In the last few centuries there have been giant leaps in the advancement of the human race. We have seen profound progress in virtually every field, from science to arts and culture to business. Despite all this progress, we have not been able ensure that no one goes hungry in today’s world. According to a definition provided by the World Food Summit in 1996 “Food security exists when all people, at all times, have physical and economic access to sufficient, safe and nutritious food to meet their dietary needs and food preferences for an active and healthy life”. A large percentage of people do not fall under this category of people who have such access.
The following was originally posted by BRAC USA President & CEO Susan Davis on The Huffington Post. This morning, I received a touching letter from Munshi Sulaiman about his recent trip to Pakistan to see BRAC's Ultra Poor program there. Munshi has been working with BRAC for the last 8 years and currently coordinates BRAC's research activities outside Bangladesh.
BRAC launched the livestock and poultry program in Sierra Leone in 2008. We have been developing many supporting activities such as disease management, poultry vaccination, dissemination of improved breed of cow through artificial insemination, supply of livestock and poultry feed and milk processing and distribution.
GAIN – the Global Alliance for Improved Nutrition – organised a partnership discussion "Innovative Partnerships to Improve Maternal and Child Nutrition in Bangladesh" on 13th February 2011 in Dhaka. The conference was held to fight against maternal and child mal-nutrition by working together BRAC and GAIN aim to use their partnership to "fight against maternal and child mal- nutrition" (Executive Director for Gain March Van Ameringen).
Below is an article published on The Hindu by Aarti Dhar about BRAC's health interventions in Bangladesh “Bangladesh focussed strongly on the disadvantaged section of society, particularly women, in the past three decades that led to employment, availability of micro-credit, education and overall empowerment. These were the building blocks of good health in the country,” according to Timothy G. Evans, Dean of James P. Grant School of Public Health at the BRAC University in Dhaka.
How BRAC has contributed to saving Bangladeshi mothersOn February 13, 2011, Bangladeshis woke up to some wonderful news: a significant nationwide Maternal Mortality Survey showed that Bangladesh has achieved tremendous improvement in reducing maternal mortality in the last 9 years - a whopping 40% drop, from 322 to 194 per 100,000 live births, putting the nation on track to meet the United Nations (UN) Millennium Development Goal (MDG) 5 by 2015. Percentage-wise, the rate of decline is about 5.5 percent each year on average, 0.1 percentage point lower than the required 5.4 percent for attaining MDG 5.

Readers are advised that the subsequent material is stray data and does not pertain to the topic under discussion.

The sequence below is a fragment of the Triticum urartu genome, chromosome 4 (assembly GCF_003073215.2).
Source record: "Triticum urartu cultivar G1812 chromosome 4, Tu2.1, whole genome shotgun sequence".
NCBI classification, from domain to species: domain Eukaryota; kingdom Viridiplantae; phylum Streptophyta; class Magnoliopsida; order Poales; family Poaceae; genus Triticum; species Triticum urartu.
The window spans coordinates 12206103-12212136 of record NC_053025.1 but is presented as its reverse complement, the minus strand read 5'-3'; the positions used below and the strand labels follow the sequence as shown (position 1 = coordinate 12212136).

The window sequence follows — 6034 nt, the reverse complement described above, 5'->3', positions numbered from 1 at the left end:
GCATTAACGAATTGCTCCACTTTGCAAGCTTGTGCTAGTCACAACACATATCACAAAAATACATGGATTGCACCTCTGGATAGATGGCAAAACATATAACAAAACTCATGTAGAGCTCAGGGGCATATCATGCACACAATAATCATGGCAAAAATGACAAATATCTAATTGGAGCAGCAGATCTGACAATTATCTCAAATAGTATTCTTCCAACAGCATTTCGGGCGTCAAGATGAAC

As a communications consultant for VisionSpring, one of BRAC’s valued partners, I was amazed by the depth and scope of BRAC’s work in Bangladesh and globally. VisionSpring is a social enterprise dedicated to reducing poverty and generating opportunity in the developing world through the sale of affordable eyeglasses. Together, BRAC and VisionSpring have trained tens of thousands of entrepreneurs across Bangladesh to sell VisionSpring eyeglasses to those who need them to work, earn a living, and support their families.
BRAC's Essential Health Care is a project that trains Community Health Volunteers (CHV) to serve the health needs of her community, with particular attention to poor women and children. CHVs also serve as self employed micro entrepreneurs who go door to door to sell essential healthcare products such as soap, water guard, ORS and condoms. They visit around 15 houses a day to educate those people on health issues and check on their health status.
"From One to Many: Scaling Up Health Programs in Low Income Countries" published by The University Press Limited was recently launched. The book is an excellent resource for anyone interested in learning about both the problems and the opportunities involved in effectively scaling up health programs. The book is a collection of articles submitted to the International Conference on Scaling Up Health Programs, held in Dhaka, Bangladesh in December 2008.